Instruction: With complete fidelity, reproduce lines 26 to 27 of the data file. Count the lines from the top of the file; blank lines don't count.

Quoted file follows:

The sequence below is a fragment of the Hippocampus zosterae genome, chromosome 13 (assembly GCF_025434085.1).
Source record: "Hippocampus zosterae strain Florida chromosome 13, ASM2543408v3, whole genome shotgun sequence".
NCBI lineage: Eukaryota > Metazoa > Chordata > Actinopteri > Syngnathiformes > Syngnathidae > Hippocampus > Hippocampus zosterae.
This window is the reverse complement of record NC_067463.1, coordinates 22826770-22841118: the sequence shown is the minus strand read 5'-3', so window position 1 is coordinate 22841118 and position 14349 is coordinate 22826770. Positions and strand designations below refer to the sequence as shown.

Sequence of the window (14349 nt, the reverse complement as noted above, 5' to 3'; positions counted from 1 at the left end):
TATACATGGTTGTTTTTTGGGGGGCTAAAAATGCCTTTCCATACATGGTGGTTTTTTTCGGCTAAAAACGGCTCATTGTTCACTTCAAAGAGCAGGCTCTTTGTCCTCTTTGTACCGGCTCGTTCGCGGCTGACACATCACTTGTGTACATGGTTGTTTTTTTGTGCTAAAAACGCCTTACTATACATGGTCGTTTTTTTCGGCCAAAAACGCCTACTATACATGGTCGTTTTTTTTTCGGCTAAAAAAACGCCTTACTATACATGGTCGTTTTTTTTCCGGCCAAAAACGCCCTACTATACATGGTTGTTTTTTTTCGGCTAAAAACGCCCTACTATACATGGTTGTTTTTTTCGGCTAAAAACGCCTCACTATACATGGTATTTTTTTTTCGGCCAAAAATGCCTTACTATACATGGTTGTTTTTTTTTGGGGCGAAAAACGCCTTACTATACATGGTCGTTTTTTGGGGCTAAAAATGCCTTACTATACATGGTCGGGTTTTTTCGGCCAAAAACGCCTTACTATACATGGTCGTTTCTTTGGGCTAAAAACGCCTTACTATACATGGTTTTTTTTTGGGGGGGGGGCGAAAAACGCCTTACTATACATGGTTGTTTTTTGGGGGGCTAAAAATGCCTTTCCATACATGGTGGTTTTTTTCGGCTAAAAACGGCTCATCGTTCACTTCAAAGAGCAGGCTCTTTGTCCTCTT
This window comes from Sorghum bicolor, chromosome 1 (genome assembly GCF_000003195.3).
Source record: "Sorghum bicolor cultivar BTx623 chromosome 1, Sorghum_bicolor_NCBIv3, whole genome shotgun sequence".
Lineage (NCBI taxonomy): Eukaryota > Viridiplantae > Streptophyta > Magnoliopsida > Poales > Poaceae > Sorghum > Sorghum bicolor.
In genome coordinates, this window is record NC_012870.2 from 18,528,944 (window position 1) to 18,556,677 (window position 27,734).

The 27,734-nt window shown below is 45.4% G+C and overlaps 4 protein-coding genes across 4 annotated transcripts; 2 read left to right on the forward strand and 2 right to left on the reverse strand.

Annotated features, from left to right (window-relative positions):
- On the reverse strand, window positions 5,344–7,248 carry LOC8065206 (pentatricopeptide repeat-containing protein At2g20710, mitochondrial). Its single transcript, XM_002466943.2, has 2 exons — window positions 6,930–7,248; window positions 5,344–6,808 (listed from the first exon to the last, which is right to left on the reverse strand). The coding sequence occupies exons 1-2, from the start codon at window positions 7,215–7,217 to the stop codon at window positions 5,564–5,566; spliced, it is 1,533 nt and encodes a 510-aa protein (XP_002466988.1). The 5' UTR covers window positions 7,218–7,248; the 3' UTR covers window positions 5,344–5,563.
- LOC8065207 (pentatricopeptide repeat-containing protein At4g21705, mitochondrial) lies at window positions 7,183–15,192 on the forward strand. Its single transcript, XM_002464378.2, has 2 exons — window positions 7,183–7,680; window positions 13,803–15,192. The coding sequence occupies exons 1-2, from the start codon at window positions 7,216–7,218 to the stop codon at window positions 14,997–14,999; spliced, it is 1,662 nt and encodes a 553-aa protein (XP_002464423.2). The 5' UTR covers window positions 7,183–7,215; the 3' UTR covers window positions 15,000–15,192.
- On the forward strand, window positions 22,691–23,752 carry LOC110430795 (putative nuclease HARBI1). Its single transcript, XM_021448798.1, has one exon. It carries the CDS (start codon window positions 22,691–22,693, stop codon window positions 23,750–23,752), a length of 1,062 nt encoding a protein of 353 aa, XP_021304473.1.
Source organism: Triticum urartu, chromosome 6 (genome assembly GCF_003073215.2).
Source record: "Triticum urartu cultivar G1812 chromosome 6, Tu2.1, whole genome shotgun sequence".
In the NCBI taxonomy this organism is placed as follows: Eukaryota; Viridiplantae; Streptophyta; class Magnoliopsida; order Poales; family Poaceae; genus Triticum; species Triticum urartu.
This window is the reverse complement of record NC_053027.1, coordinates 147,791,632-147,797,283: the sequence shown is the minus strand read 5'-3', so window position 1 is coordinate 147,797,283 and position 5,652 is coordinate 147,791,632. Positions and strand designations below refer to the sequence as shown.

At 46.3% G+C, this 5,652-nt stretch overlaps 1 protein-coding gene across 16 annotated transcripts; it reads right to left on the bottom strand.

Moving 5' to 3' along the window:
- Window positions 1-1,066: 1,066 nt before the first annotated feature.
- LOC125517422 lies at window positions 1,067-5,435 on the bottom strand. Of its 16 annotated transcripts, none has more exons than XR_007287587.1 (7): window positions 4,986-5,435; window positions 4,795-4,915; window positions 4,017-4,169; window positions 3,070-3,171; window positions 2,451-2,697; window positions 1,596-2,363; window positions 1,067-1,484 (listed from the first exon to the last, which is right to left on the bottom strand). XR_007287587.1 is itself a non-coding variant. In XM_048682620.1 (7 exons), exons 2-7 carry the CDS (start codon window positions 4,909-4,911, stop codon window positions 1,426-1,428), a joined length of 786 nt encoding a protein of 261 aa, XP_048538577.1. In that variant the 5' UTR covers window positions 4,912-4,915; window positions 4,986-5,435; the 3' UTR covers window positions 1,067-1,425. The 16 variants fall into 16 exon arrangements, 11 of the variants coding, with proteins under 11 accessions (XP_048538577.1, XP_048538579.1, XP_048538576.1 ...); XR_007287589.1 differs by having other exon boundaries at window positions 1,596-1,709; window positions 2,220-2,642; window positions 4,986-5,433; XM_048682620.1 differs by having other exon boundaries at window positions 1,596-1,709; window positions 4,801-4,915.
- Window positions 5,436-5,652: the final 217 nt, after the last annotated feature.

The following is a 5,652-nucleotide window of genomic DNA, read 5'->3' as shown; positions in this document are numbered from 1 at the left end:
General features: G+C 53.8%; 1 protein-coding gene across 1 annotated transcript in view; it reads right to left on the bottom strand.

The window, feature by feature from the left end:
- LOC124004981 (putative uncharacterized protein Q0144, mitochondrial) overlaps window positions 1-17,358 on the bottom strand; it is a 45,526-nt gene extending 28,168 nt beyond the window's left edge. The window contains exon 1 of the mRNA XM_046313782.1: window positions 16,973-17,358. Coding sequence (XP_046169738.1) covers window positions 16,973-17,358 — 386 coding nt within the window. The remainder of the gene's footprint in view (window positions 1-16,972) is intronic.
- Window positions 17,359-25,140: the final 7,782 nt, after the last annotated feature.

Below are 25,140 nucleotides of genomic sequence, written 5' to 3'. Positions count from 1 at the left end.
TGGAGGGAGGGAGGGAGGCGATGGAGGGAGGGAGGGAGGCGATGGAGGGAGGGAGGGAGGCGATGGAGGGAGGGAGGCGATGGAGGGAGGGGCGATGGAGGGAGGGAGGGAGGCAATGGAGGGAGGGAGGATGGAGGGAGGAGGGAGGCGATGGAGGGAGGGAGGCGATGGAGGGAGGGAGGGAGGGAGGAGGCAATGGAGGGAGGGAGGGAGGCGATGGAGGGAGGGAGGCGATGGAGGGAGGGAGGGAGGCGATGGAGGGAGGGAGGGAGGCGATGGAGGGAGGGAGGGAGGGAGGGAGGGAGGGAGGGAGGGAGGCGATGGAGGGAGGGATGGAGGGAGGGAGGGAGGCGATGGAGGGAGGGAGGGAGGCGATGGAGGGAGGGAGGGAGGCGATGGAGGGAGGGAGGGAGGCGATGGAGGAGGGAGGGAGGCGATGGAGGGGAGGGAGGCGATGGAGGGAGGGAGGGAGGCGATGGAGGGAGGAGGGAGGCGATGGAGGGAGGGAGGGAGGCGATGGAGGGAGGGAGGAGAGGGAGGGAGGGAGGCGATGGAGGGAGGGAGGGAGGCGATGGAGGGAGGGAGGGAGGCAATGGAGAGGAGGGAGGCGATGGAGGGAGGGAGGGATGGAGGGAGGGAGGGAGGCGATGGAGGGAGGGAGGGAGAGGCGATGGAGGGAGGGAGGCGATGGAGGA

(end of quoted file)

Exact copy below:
General features: G+C 53.8%; 1 protein-coding gene across 1 annotated transcript in view; it reads right to left on the bottom strand.

The window, feature by feature from the left end: